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In a study conducted by a team from Syracuse University, researchers found that falling in love can elicit not only the same euphoric feeling as using cocaine, but also affects overlapping areas of the brain associated with the cocaine use. However, within this same study, researchers also found that falling in love can take as little as a fifth of a second, and confirmed that different parts of the brain are responsible for different types of love. "Unconditional love, such as that between a mother and a child, is sparked by the common and different brain areas, including the middle of the brain. Passionate love is sparked by the reward part of the brain, and also associative cognitive brain areas that have higher-order cognitive functions, such as body image," according to the Syracuse team. 

Love can do some interesting things in your body. 

Love Actually: Science Has a Lot to Say About the Complicated World of Love
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The hormones released when we fall in love, lust, or attachment can have other effects on the body. There might even be some physiological benefits of in falling love. A 2007 study found that married people who are in love tended to have lower blood pressure and a reduced risk for cardiovascular disease.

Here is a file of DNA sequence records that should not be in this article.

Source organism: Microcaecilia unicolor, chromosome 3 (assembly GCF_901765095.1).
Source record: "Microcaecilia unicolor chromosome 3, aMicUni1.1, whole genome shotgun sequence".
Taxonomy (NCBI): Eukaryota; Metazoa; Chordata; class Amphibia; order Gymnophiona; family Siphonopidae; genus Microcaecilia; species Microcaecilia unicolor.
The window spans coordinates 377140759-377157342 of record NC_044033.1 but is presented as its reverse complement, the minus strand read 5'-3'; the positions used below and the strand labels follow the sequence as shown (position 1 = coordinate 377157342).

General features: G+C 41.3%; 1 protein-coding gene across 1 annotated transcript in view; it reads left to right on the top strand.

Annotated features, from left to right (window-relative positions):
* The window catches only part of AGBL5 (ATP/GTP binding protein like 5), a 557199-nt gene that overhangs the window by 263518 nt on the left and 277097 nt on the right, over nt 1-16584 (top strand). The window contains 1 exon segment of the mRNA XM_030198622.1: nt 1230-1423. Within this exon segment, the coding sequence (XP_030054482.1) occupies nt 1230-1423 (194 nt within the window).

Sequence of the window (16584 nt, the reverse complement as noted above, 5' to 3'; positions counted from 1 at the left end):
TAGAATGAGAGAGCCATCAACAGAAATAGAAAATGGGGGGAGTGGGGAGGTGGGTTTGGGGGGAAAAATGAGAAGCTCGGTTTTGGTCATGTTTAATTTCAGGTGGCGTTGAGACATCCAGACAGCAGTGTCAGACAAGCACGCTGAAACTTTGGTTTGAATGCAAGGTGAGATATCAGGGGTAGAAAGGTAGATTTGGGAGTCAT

Another study, this time of 3.5 million adults, produced similar results. A study published in the journal Nature highlighted that the feeling of attachment can also produce feelings of safety and reduce anxiety. And a report at the Harvard Medical School highlighted how physical contact, like hugging, kissing, and sex, deepens feelings of attachment towards your partner and produces sensations of contentment, calmness, and security. Being in love cannot be that bad. 

But, love can make you a bit crazy. 

However, there is also a  flip side. Those in love have been known to demonstrate jealousy, erratic behavior, and irrationality. This occurs because the same hormones that are released when we fall in love, to make us feel good,  rewarded, and close to our partners, are some of the same hormones that create super alertness when we are stressed, and in high levels can lead to anxiety. These hormones also affect the brain in a similar way to drugs like cocaine. And just like some drugs, being "jilted" or not seeing our love for long periods, can cause withdrawal symptoms. 

Have you ever been in love? Are you in love right now? For more articles like this, be sure to stop by here.